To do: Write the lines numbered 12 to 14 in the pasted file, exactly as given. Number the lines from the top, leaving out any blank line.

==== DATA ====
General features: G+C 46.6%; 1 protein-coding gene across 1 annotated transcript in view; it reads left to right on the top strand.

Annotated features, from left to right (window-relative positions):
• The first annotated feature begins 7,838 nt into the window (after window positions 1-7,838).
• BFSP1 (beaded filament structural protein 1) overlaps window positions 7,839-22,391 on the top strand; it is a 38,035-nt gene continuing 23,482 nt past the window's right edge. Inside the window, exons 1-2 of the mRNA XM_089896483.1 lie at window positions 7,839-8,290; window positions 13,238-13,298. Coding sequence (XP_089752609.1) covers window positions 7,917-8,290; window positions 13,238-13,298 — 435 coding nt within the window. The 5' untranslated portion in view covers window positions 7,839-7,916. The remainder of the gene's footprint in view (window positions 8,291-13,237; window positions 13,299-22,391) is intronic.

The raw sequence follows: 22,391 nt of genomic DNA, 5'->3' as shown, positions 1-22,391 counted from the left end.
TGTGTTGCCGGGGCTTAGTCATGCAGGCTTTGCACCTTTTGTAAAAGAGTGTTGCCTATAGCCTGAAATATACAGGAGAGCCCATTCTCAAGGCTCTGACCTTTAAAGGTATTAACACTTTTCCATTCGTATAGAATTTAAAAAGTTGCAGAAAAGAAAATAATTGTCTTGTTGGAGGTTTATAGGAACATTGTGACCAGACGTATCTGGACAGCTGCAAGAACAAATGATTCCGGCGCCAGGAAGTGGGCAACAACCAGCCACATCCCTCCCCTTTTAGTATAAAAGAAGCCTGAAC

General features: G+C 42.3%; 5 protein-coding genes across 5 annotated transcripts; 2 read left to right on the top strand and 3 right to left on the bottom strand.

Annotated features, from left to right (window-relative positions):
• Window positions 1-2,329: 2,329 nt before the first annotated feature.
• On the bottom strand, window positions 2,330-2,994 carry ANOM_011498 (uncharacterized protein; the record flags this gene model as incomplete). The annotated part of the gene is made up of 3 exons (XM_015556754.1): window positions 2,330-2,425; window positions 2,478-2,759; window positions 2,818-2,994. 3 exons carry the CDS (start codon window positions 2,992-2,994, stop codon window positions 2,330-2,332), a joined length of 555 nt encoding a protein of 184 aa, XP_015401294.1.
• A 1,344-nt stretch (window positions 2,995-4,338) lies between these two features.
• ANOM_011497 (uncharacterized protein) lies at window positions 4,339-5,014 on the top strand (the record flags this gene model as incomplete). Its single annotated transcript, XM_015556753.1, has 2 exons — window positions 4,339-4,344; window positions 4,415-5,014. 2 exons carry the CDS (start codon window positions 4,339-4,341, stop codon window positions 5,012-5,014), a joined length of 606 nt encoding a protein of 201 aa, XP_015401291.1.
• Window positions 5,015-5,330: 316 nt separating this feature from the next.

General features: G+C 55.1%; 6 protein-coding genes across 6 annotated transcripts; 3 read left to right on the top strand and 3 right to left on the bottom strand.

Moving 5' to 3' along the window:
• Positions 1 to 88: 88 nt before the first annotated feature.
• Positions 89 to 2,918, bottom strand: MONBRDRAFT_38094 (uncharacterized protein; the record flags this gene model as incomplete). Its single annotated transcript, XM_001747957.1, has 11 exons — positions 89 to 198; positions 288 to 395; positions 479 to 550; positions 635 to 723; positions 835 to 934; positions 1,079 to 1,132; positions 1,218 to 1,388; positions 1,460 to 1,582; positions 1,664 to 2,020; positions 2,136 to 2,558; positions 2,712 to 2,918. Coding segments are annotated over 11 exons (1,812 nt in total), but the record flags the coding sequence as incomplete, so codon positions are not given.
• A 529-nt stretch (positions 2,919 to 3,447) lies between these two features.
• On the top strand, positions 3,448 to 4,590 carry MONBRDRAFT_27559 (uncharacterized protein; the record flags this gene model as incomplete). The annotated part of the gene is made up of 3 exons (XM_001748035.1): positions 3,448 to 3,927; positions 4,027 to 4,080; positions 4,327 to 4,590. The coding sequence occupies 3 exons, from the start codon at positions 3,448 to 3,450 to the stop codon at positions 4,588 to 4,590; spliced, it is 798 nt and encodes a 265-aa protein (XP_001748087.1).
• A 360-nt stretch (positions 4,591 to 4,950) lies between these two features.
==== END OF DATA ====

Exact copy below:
• ANOM_011497 (uncharacterized protein) lies at window positions 4,339-5,014 on the top strand (the record flags this gene model as incomplete). Its single annotated transcript, XM_015556753.1, has 2 exons — window positions 4,339-4,344; window positions 4,415-5,014. 2 exons carry the CDS (start codon window positions 4,339-4,341, stop codon window positions 5,012-5,014), a joined length of 606 nt encoding a protein of 201 aa, XP_015401291.1.
• Window positions 5,015-5,330: 316 nt separating this feature from the next.

General features: G+C 55.1%; 6 protein-coding genes across 6 annotated transcripts; 3 read left to right on the top strand and 3 right to left on the bottom strand.